Global Street Design Guide

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Table of Contents

Global Street Design Guide

Assumptions for Intersection Dimensions

The streets illustrated in this guide show a range of conditions. Due to limited space, dimensions have not been annotated. The following diagrams represent some of the assumed dimension ranges in the illustrations. Basic  widths, spacing, slopes, and turning radii correspond to the Designing for People, Streets, and Intersections chapters.



Corner Radii

Minimize corner radii to slow turning vehicles, keep intersections compact, and ensure safe, pedestrian-friendly spaces. Corner radii in urban areas can be as small as 0.6 m.

Green Infrastructure

Include green infrastructure strategies in the furniture zone of the sidewalk, in curb extensions, or in medians.

Accessibility Ramps

Design accessibility ramps at each crossing. These should be placed at 90 degrees to the path of movement and should not exceed a slope of 1:10.

Curb Extensions

Add where possible to shorten crossing distances, improve visibility, and provide additional waiting space for pedestrians, space for transit shelters, vendors, or green infrastructure.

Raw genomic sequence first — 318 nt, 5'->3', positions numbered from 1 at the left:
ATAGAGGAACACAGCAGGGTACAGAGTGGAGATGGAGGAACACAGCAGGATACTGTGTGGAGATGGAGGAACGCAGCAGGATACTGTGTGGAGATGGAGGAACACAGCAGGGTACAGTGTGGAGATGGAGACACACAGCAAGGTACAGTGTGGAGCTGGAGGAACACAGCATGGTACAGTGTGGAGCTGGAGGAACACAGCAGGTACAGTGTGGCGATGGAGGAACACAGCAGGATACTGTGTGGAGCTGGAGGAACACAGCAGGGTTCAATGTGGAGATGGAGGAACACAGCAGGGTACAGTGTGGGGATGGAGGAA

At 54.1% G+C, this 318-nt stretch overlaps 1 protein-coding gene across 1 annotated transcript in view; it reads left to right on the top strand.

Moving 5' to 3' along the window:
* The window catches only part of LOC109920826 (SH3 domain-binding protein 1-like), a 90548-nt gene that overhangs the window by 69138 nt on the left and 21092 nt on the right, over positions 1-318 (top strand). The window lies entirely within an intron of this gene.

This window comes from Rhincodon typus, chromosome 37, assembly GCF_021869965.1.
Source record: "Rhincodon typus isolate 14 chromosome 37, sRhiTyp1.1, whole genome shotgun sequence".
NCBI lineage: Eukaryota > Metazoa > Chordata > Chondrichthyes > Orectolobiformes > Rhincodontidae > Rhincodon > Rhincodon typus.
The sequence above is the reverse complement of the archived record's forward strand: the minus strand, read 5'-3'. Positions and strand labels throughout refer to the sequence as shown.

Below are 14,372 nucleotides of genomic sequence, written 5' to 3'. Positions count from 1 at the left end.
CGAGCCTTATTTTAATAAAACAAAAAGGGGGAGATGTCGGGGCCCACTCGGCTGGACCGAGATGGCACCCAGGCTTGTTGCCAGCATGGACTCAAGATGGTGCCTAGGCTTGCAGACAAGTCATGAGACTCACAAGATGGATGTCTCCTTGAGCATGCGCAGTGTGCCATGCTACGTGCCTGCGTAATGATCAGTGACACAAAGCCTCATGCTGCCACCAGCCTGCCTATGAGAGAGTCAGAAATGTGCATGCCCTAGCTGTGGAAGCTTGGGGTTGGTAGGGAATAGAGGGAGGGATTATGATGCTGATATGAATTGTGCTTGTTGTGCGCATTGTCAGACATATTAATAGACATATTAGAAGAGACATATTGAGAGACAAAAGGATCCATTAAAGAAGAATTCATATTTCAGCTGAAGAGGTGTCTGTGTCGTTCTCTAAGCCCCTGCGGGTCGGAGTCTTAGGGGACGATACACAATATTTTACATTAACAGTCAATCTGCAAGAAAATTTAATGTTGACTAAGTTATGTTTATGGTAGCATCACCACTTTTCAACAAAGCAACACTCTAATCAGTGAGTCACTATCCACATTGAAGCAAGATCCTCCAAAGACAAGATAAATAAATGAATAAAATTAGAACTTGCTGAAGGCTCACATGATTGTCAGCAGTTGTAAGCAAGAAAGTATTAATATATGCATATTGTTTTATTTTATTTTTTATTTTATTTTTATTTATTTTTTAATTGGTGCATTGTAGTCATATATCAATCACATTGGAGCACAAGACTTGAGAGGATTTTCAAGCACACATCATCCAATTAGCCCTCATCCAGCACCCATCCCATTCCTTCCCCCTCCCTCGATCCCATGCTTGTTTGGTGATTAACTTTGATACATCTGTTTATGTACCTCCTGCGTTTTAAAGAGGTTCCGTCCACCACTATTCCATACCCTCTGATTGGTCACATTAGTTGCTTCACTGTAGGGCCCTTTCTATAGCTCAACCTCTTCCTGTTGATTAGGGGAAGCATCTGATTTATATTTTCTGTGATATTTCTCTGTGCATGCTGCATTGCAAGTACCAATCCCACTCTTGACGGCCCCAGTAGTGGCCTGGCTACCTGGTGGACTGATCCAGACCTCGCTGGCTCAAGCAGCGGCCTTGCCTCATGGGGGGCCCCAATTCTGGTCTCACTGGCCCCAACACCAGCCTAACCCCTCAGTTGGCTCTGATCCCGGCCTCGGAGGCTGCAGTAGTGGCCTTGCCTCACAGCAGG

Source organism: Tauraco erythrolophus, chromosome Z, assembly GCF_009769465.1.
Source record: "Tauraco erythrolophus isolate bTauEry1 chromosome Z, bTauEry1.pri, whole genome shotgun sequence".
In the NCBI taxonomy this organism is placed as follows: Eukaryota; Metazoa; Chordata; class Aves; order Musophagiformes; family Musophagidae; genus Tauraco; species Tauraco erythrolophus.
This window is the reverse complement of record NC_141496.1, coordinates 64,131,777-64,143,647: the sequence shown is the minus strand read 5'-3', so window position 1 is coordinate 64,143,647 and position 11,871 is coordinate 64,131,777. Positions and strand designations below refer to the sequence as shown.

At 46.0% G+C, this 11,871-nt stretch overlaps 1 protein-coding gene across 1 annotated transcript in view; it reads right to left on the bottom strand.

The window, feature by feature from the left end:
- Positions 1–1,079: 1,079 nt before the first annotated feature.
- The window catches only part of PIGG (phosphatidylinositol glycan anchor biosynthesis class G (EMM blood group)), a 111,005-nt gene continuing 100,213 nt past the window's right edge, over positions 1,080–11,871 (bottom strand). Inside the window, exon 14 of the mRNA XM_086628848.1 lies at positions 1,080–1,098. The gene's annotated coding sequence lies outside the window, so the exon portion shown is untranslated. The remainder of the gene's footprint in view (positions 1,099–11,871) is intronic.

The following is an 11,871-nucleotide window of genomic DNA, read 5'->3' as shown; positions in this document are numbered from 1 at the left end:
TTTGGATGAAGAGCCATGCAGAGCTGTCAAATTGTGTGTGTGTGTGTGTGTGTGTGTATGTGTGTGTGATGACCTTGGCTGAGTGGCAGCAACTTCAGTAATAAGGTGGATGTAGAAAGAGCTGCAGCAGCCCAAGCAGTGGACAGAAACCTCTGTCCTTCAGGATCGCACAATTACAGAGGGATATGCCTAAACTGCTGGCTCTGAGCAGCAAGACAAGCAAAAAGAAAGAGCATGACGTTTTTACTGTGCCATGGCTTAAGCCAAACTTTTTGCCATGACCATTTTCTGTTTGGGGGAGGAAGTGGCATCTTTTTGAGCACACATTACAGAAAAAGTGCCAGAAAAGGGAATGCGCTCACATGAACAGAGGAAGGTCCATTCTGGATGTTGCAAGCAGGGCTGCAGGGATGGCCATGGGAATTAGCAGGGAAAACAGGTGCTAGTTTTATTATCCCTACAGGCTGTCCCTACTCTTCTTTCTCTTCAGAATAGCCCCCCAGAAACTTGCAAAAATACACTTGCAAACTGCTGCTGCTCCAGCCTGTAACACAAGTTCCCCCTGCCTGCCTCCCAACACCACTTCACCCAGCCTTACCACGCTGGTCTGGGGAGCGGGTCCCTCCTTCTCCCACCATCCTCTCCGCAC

Transit Stops and Shelters

Ensure accessible walking paths are maintained on sidewalks. The space between the structure and the curb edge should allow for  accessible transit boarding. Space shelters 3 m from intersections.

Cycle-Protected Intersection

Provide physical separation for cyclists at intersections where possible. Continue markings through intersection to alert drivers and  cyclists of potential conflict zone.

Cycle Boxes

When cycle-protected intersections cannot be included, use advanced stop cycle boxes to allow cyclists a safe and visible way to  move ahead of queuing traffic when stopped at a red light.


Ensure sidewalks maintain a continuous and unobstructed clear path of 2.4 m (absolute minimum 1.8 m) to allow two wheelchairs to comfortably pass each other.

Pedestrian Crossings

Ensure pedestrian crossings align with the pedestrian clear path and are clearly marked to indicate safe places to cross.

Pedestrian Refuge Islands

Provide spaces for pedestrians to wait when crossing more then two or three lanes of moving traffic. These places should be the  same width as the marked crossings and be 2.4 m deep to safely allow people to wait.

Adapted by Global Street Design Guide published by Island Press.